Reading manager Brian McDermott victim of his own success
McDermott was a victim of his own success, but clubs at risk of relegation who change managers from March have gone down
Success for some managers in the top tier of English football can be an ethereal commodity. For others it is a poisoned chalice. Just ask Reading manager Brian McDermott, the latest and one of the four managers ruthlessly fired this season.
You can win promotion from the Championship, be named EPL manager of the month and struggle admirably each week on a laughably low budget in your battle for survival in the world's toughest league. Yet eventually you become a victim of your own success and are rewarded with the boot.
McDermott was suddenly axed this week with just nine games left and 39 days after he was given a pat on the back for picking up the January best manager award.
The ruthless manner in which he was dispatched was underscored by the round-robin text messages sent from the club owner's office to the players informing them of McDermott's departure.
Little wonder a core group of senior players said they were baffled, shocked and angered by the treatment of their 51-year-old manager who led them into the EPL just 10 months ago.
The Royals were in a tailspin during November and December with seven consecutive defeats. Somehow McDermott, who is revered for his deep-thinking and ability as a motivator, pulled his side out of the nosedive and gained 14 vital points from seven matches in January.
He had given nearly 13 years of devoted service in numerous roles, including his appointment as caretaker manager in 2009. The subsequent 15 wins from 17 games secured EPL promotion for only the second time in the club's history, and as champions.
Such remarkable success is all very well, but you upset your Russian paymaster at your peril.
Losing five games in a row and hovering one place off the bottom is deemed a sackable offence, especially when there is a generous slice of the £5 billion (HK$58 billion) TV deal waiting to fill the coffers of survivors at the end of the season.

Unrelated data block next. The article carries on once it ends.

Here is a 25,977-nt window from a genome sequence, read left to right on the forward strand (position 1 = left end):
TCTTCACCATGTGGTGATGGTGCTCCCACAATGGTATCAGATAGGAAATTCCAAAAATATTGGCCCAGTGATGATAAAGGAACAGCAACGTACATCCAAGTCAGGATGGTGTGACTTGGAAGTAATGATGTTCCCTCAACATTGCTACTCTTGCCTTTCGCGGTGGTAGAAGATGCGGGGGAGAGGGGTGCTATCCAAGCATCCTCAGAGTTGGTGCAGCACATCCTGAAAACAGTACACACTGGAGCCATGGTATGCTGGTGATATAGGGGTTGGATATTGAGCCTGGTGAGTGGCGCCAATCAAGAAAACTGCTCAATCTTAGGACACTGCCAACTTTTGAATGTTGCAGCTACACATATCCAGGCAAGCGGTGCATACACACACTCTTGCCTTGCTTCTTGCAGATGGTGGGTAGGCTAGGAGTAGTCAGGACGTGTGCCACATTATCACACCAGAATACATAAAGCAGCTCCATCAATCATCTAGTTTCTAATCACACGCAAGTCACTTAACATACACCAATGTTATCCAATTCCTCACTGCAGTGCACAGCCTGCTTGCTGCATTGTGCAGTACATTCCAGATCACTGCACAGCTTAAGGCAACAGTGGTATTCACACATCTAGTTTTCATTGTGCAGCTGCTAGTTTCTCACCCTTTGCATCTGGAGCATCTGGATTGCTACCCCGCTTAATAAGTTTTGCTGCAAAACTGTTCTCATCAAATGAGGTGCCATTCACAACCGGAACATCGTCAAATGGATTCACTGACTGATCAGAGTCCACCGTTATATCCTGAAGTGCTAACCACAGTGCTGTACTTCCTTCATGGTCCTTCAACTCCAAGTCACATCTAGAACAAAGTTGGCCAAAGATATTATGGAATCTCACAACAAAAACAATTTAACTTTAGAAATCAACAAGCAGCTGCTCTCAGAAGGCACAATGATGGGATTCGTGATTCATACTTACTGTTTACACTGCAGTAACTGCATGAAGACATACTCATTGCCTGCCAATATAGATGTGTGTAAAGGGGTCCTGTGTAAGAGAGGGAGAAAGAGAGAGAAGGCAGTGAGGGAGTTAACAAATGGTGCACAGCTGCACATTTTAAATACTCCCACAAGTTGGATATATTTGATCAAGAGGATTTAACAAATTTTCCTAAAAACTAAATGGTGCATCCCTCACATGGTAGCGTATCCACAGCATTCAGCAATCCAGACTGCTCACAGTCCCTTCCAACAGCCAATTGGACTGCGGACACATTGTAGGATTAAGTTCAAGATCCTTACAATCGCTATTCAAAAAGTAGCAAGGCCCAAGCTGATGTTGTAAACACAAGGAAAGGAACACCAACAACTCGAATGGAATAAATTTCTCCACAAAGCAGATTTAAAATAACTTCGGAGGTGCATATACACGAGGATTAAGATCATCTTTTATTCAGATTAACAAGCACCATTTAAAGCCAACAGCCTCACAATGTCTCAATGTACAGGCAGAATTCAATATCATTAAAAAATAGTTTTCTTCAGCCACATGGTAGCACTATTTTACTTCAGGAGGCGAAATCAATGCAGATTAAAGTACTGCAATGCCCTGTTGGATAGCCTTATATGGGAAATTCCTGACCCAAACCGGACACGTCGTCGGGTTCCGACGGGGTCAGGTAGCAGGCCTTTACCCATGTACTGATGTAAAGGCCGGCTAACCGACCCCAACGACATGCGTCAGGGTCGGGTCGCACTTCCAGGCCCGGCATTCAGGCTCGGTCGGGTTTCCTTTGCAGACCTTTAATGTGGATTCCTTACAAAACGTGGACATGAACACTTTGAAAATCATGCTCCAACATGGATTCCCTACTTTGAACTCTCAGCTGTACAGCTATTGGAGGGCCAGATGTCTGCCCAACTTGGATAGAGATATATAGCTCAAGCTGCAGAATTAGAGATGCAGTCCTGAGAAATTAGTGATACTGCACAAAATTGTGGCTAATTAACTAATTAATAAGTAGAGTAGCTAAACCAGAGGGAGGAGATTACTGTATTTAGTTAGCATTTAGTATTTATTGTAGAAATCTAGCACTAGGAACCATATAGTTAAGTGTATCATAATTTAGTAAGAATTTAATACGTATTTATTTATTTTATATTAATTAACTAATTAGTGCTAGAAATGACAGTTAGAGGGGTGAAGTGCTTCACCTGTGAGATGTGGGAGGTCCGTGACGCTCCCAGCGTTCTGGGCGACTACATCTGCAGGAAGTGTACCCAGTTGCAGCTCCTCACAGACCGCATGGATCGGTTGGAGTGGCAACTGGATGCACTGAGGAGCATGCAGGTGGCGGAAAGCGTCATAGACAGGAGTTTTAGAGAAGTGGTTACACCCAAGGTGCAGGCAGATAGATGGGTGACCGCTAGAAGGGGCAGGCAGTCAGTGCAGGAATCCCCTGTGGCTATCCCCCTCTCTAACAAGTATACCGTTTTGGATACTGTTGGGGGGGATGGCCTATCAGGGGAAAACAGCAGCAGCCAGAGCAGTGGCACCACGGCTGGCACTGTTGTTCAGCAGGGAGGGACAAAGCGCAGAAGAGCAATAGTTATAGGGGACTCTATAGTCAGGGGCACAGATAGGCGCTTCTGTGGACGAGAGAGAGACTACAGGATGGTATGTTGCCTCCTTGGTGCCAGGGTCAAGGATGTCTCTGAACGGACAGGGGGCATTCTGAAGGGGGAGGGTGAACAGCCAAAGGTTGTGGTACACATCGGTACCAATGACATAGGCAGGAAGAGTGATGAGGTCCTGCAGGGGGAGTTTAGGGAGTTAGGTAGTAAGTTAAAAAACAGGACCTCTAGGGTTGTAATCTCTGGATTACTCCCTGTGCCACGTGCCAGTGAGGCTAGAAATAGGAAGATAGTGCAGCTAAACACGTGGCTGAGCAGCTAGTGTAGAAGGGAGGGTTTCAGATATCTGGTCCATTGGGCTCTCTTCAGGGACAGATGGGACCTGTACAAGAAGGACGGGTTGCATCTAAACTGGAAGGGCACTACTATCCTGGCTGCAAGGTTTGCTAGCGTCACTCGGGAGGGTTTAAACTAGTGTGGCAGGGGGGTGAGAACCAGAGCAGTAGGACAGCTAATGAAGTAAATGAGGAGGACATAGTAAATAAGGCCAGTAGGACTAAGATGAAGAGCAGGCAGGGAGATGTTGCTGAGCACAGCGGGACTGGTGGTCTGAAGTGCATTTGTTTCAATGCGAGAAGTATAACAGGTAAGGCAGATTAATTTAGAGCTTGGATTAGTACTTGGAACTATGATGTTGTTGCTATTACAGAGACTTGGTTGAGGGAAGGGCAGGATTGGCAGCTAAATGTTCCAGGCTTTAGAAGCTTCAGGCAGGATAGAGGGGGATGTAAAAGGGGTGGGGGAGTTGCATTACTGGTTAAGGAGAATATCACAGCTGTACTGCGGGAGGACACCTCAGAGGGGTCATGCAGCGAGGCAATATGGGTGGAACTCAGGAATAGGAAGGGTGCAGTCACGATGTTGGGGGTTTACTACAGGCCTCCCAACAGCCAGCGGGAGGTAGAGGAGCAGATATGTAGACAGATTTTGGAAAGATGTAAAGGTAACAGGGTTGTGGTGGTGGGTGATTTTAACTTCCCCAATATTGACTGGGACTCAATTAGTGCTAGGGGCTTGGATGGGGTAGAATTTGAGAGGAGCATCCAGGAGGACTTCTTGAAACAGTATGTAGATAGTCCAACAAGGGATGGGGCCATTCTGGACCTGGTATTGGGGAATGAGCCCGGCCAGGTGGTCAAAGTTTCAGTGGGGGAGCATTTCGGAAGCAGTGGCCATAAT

So who can blame Anton Zingarevich for summarily sacking his trusted lieutenant? We all can. When ex-chairman John Madejski stepped sideways to allow Zingarevich to run the club, McDermott was not given any more money to spend.
Reading shelled out just £10 million on new blood since promotion, while all around rivals beefed up with new players, including QPR who brought in fortune-changing Chris Samba and Loic Remy in January alone.
Despite having the smallest budget and in the face of overwhelming odds, it is testament to McDermott's savvy dressing room skills that Reading are not yet down and out.
He underlined the simple, single problems he faced after his side lost at home to Aston Villa last week - a lack of investment. He pointed out in the post-match synopsis his team cost less to assemble than the £7 million the visitors paid for their centre-forward Christian Benteke.
What would have been the Zingarevich's reaction if his side had beaten Villa? Reading would have moved two points clear of the bottom three rather than four points adrift of safety as they are today and head to Old Trafford to face Manchester United.
The tasteless sacking has continued a trend. Of the last nine teams promoted from the Championship, five have sacked their managers before the end of the following season - Reading, Southampton, QPR, West Bromwich and Newcastle.
McDermott is the fourth EPL manager to be sacked this season, joining Chelsea's Robert Di Matteo, QPR's Mark Hughes and Southampton's Nigel Adkins.
Adkins has much in common with McDermott, sacked as he was in January by the Swiss owner of St Mary's despite his remarkable success - victims both of their own eminence and their owners' failure to release the required funds.
Zingarevich said a new manager would soon be appointed and chief among the candidates is Paolo Di Canio, the sacked Swindon boss who was spotted at the Madejski Stadium last weekend. Di Canio led Swindon to their promotion from League Two last season as champions, but recently walked out of the club in a fit of anger after one of his star players was sold to Bournemouth.
Former Charlton and West Ham boss Alan Curbishley and, somewhat unsettling for deeply troubled Saints fans, Adkins have also been touted as replacements, though Di Matteo has ruled himself out.
Keeping Reading up will be no push over. This unsettling week ends with the trip to Old Trafford, then its Arsenal after the international break followed in April by Southampton and Liverpool.
Successful managers might not mean too much to Zingarevich, but history has a warning for the club. Nine Premier League clubs have changed their manager from March onwards, while sitting in the relegation zone, and all nine subsequently went down.